Maybe it's time to retire the practice of weaving radio broadcasts through shows about high-school sports teams and the small towns that pulse to their rhythms. Thus, last year, began the still-fantastic Friday Night Lights—a man on the airwaves giving you twangs of exposition about the Dillon Panthers. Thus, last Monday, began Nimrod Nation (Sundance, 9 p.m. ET), an eight-part nonfiction series about the boys' basketball team at Watersmeet Township School, a K-12 outfit in Michigan's Upper Peninsula. That's apparently in the northern part of the USA, so when the radio hosts aren't fretting manfully about whether the team will return to the state tournament, they say things like "at least we'll get above zero today, by the looks of things," and "it's 27 below zero," and "we'll get up to absolute zero this afternoon." And thus, on Thursday, Varsity Inc. (ESPN2, 11 p.m. ET) begins spiraling around the football team in West Monroe, La., where, with no drama to be milked from the daily weather report, we simply hear the talk-show hosts berating teenagers, stoking quarterback controversies, and forging the local consciousness.
The radio device is obviously enticing to producers, what with the economical way it readies the viewer for the play-by-play voice-over of game day and creates a vision of a community joined by hanging on a natural narrator's every word. And yet it lacks hustle. Please cut it out.
According to going cultural prejudices, I ought to describe Nimrod Nation as a documentary and Varsity Inc. as a reality show. The former—directed by Brett Morgan, best known for The Kid Stays in the Picture, the memoir of the talented and overtanned Hollywood producer Robert Evans—makes a greater effort at telling a story about a community. Its herky-jerky narrative involves a teenage pregnancy, the despoiling of nature, and the erosion of Native American culture. Horribly, its music is Very Serious. Nimrod Nation has been defaced by its own score, strings and reeds that constantly drip and gloop and burble over with pathos no matter what's happening on-screen: tipoffs, buzzer-beaters, free-throw practice, whatever.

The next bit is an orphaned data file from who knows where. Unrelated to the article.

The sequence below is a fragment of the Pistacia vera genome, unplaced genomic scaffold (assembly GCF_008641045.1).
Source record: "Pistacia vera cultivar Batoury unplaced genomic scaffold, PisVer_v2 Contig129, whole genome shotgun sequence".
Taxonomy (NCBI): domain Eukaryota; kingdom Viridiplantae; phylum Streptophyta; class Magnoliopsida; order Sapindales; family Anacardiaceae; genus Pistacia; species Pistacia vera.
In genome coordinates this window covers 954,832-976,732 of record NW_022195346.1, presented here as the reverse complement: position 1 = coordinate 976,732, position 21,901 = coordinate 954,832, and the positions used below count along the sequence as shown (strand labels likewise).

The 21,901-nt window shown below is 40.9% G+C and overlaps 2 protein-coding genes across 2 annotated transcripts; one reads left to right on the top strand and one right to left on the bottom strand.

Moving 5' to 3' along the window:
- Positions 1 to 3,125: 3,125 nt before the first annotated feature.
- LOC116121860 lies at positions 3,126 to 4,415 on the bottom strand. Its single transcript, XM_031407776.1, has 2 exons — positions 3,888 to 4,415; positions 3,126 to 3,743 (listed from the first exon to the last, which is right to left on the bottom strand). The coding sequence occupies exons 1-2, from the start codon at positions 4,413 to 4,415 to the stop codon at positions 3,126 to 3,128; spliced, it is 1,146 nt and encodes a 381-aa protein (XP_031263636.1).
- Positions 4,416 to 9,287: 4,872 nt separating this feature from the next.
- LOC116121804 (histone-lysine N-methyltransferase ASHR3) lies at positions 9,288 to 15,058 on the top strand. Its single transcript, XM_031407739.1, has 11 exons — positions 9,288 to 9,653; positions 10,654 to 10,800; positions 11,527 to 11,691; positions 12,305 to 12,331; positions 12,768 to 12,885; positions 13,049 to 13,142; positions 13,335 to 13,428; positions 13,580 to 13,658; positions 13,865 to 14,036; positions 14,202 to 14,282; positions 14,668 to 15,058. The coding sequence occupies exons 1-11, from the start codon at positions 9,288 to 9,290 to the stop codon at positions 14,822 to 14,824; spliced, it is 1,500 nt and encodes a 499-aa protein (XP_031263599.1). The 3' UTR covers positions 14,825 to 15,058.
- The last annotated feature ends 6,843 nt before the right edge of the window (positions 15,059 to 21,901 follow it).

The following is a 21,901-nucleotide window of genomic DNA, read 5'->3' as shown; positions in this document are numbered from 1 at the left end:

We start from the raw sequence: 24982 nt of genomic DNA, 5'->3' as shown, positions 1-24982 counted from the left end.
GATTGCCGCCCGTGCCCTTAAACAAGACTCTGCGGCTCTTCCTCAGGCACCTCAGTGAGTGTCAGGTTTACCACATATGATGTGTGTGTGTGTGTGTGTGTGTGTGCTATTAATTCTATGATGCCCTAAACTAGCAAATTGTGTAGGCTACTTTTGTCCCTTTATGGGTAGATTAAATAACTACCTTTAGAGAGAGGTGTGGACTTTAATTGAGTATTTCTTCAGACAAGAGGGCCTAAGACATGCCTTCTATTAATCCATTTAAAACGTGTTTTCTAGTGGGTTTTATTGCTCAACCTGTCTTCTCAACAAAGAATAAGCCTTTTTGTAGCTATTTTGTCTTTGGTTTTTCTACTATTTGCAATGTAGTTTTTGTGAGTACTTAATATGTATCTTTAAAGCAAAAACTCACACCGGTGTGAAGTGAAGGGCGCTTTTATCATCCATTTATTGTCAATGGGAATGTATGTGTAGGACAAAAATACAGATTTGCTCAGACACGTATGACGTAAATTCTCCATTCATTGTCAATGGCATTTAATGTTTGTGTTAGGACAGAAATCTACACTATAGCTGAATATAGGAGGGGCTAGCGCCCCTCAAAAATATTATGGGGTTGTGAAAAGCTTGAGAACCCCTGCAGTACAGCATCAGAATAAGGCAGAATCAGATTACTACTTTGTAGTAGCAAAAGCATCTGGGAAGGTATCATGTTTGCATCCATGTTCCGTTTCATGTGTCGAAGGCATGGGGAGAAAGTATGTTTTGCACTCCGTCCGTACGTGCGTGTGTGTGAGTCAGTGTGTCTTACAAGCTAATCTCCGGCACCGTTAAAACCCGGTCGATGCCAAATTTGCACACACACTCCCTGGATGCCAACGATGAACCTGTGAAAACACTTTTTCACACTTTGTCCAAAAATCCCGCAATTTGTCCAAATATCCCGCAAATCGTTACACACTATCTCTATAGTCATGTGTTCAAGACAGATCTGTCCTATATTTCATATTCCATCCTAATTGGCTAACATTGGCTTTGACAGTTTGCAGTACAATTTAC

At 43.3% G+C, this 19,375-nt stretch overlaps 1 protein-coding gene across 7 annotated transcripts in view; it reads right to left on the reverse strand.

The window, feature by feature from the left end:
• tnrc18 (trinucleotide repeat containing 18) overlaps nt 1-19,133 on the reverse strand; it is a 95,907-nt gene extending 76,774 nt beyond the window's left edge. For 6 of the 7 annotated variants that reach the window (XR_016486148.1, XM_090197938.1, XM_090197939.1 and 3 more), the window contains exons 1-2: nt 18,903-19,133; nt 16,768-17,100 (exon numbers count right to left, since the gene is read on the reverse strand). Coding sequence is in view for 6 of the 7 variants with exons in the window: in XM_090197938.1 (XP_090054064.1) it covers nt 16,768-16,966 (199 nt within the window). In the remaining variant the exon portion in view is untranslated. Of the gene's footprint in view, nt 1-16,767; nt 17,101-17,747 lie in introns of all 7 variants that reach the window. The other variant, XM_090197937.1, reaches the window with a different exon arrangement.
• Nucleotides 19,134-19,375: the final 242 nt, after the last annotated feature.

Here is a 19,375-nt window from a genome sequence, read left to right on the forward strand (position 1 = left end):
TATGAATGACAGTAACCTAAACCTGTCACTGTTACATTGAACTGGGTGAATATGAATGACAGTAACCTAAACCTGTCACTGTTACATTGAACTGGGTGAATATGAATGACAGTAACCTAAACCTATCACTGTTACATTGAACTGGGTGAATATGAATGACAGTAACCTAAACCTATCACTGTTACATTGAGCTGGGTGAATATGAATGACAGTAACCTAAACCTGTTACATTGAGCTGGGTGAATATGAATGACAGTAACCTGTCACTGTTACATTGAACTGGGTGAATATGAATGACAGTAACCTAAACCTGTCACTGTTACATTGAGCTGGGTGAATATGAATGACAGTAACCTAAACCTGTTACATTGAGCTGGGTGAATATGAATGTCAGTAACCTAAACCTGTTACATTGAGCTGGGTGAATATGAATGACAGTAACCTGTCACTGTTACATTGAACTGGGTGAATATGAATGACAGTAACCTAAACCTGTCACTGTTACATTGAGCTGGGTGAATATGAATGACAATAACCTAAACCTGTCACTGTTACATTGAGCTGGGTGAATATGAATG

Meanwhile, Varsity Inc. is all quick cuts and slow burns. It's rather like Friday Night Lights on steroids, which is to say that it's irritable, overly aggressive, and kind of oily. Early in the first of its six episodes, the coach tells the young men that there are no stars on his team. A little bit later, we meet the stars of this show: the quarterback with the cheerleader girlfriend and the sudden sinus infection. The second-string QB who may or may not be ready for the big time. The cocky fullback who's suddenly all thumbs. And then we have the coaches, who ceaselessly yell with the hoarse authority of drill sergeants, or so it would seem, if, half the time, they weren't yelling at the players for walking away from them while they were yelling.
Both of the shows come tantalizingly close to offering intimate glimpses of awkward relationships. Up in Watersmeet, the coach, George Peterson III, is also the school principal and one of his starters, George Peterson IV, is also a C student. Down in West Monroe, the two rival quarterbacks' fathers—one a white policeman, the other a black pastor—each ditch work to watch practice, trading good-natured jokes as they size up their sons. But both Nimrod Nation and Varsity Inc. are really geared to evoke nostalgia for the viewer's adolescence and for Normal Rockwell's America. They're cheerleading for the simple and clear-cut life of victory and defeat, home and away, and why not? Go, fight, win.